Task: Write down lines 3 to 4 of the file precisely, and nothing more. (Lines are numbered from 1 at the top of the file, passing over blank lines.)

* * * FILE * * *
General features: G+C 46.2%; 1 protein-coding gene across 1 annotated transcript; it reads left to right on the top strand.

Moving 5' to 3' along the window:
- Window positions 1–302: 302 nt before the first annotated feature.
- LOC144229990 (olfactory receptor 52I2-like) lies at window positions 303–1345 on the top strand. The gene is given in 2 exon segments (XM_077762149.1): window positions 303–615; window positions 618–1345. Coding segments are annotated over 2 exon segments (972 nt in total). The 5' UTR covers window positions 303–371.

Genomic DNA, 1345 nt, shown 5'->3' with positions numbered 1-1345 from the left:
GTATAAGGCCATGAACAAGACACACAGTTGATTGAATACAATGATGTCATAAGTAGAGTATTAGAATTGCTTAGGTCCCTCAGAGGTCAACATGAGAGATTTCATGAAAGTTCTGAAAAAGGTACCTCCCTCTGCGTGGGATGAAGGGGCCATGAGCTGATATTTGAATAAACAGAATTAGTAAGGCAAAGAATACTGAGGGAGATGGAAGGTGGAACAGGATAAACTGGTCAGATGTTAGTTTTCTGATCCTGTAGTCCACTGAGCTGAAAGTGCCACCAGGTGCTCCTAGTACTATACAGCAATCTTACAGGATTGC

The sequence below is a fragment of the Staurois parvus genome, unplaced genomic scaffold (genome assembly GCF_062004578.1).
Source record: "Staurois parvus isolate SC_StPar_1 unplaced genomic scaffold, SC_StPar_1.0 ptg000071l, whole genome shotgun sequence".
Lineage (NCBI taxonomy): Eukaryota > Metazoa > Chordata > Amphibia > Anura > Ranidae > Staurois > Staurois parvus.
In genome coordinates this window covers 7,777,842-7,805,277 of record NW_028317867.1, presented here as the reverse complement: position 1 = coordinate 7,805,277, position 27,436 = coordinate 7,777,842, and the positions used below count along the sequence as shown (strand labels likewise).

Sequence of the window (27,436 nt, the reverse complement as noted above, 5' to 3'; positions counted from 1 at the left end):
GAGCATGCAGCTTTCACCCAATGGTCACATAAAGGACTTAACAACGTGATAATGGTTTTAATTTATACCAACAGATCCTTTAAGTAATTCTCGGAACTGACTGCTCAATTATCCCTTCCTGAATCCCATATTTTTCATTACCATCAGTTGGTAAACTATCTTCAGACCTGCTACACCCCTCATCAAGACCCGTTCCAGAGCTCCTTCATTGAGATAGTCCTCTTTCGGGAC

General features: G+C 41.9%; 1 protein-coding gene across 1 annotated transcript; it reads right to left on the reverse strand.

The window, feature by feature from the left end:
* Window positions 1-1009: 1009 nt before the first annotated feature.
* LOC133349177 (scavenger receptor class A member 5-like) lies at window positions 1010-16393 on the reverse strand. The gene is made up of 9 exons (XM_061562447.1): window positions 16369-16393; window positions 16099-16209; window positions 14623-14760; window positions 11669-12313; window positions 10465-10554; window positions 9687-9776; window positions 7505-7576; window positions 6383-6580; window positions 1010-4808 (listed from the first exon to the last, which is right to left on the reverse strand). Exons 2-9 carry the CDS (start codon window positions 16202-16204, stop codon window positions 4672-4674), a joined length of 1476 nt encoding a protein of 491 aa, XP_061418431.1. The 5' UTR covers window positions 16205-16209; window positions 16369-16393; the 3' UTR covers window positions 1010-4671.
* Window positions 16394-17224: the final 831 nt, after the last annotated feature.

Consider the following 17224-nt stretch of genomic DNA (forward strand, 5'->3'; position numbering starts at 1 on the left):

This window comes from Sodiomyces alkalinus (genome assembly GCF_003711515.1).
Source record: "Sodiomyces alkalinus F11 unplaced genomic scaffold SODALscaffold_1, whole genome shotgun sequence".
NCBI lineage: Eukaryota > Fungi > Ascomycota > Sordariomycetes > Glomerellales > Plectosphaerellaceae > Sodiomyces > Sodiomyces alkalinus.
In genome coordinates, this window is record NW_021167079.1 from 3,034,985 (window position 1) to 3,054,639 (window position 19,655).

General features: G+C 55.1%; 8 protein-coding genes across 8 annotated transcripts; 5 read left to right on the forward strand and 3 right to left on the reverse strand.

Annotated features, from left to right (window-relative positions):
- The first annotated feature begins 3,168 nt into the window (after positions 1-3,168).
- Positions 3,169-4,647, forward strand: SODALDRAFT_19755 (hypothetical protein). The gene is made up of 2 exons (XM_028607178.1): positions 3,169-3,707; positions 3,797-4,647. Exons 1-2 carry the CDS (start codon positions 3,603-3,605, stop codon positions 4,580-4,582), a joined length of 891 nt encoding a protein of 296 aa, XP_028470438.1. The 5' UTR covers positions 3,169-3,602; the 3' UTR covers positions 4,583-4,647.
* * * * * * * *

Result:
- Window positions 1–302: 302 nt before the first annotated feature.
- LOC144229990 (olfactory receptor 52I2-like) lies at window positions 303–1345 on the top strand. The gene is given in 2 exon segments (XM_077762149.1): window positions 303–615; window positions 618–1345. Coding segments are annotated over 2 exon segments (972 nt in total). The 5' UTR covers window positions 303–371.